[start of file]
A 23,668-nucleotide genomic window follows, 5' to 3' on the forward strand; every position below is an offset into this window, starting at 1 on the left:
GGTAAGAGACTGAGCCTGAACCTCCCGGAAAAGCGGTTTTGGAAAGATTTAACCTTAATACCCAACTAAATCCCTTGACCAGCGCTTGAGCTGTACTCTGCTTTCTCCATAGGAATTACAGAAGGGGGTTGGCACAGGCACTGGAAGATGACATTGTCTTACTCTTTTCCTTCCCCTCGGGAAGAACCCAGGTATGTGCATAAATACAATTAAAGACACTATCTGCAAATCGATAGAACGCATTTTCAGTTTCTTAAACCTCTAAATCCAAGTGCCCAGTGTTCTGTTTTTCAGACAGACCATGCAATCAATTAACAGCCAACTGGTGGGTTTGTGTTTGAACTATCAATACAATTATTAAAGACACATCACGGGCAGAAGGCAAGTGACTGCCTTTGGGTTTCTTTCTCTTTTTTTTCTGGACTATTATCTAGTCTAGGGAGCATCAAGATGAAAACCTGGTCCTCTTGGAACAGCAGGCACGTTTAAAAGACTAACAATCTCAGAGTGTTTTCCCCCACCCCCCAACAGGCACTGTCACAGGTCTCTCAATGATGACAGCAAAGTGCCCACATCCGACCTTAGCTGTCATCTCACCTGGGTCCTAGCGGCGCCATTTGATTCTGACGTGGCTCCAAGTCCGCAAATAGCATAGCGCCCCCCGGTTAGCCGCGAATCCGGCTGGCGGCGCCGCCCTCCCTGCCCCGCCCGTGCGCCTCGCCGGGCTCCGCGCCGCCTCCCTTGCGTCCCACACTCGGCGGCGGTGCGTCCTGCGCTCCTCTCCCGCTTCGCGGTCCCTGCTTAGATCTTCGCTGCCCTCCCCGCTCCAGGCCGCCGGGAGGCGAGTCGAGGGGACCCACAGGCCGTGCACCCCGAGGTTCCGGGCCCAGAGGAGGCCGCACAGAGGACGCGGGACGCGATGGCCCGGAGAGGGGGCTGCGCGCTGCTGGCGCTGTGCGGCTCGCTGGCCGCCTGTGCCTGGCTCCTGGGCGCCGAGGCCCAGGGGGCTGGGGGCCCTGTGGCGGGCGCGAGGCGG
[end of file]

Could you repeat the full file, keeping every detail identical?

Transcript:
A 23,668-nucleotide genomic window follows, 5' to 3' on the forward strand; every position below is an offset into this window, starting at 1 on the left:
GGTAAGAGACTGAGCCTGAACCTCCCGGAAAAGCGGTTTTGGAAAGATTTAACCTTAATACCCAACTAAATCCCTTGACCAGCGCTTGAGCTGTACTCTGCTTTCTCCATAGGAATTACAGAAGGGGGTTGGCACAGGCACTGGAAGATGACATTGTCTTACTCTTTTCCTTCCCCTCGGGAAGAACCCAGGTATGTGCATAAATACAATTAAAGACACTATCTGCAAATCGATAGAACGCATTTTCAGTTTCTTAAACCTCTAAATCCAAGTGCCCAGTGTTCTGTTTTTCAGACAGACCATGCAATCAATTAACAGCCAACTGGTGGGTTTGTGTTTGAACTATCAATACAATTATTAAAGACACATCACGGGCAGAAGGCAAGTGACTGCCTTTGGGTTTCTTTCTCTTTTTTTTCTGGACTATTATCTAGTCTAGGGAGCATCAAGATGAAAACCTGGTCCTCTTGGAACAGCAGGCACGTTTAAAAGACTAACAATCTCAGAGTGTTTTCCCCCACCCCCCAACAGGCACTGTCACAGGTCTCTCAATGATGACAGCAAAGTGCCCACATCCGACCTTAGCTGTCATCTCACCTGGGTCCTAGCGGCGCCATTTGATTCTGACGTGGCTCCAAGTCCGCAAATAGCATAGCGCCCCCCGGTTAGCCGCGAATCCGGCTGGCGGCGCCGCCCTCCCTGCCCCGCCCGTGCGCCTCGCCGGGCTCCGCGCCGCCTCCCTTGCGTCCCACACTCGGCGGCGGTGCGTCCTGCGCTCCTCTCCCGCTTCGCGGTCCCTGCTTAGATCTTCGCTGCCCTCCCCGCTCCAGGCCGCCGGGAGGCGAGTCGAGGGGACCCACAGGCCGTGCACCCCGAGGTTCCGGGCCCAGAGGAGGCCGCACAGAGGACGCGGGACGCGATGGCCCGGAGAGGGGGCTGCGCGCTGCTGGCGCTGTGCGGCTCGCTGGCCGCCTGTGCCTGGCTCCTGGGCGCCGAGGCCCAGGGGGCTGGGGGCCCTGTGGCGGGCGCGAGGCGG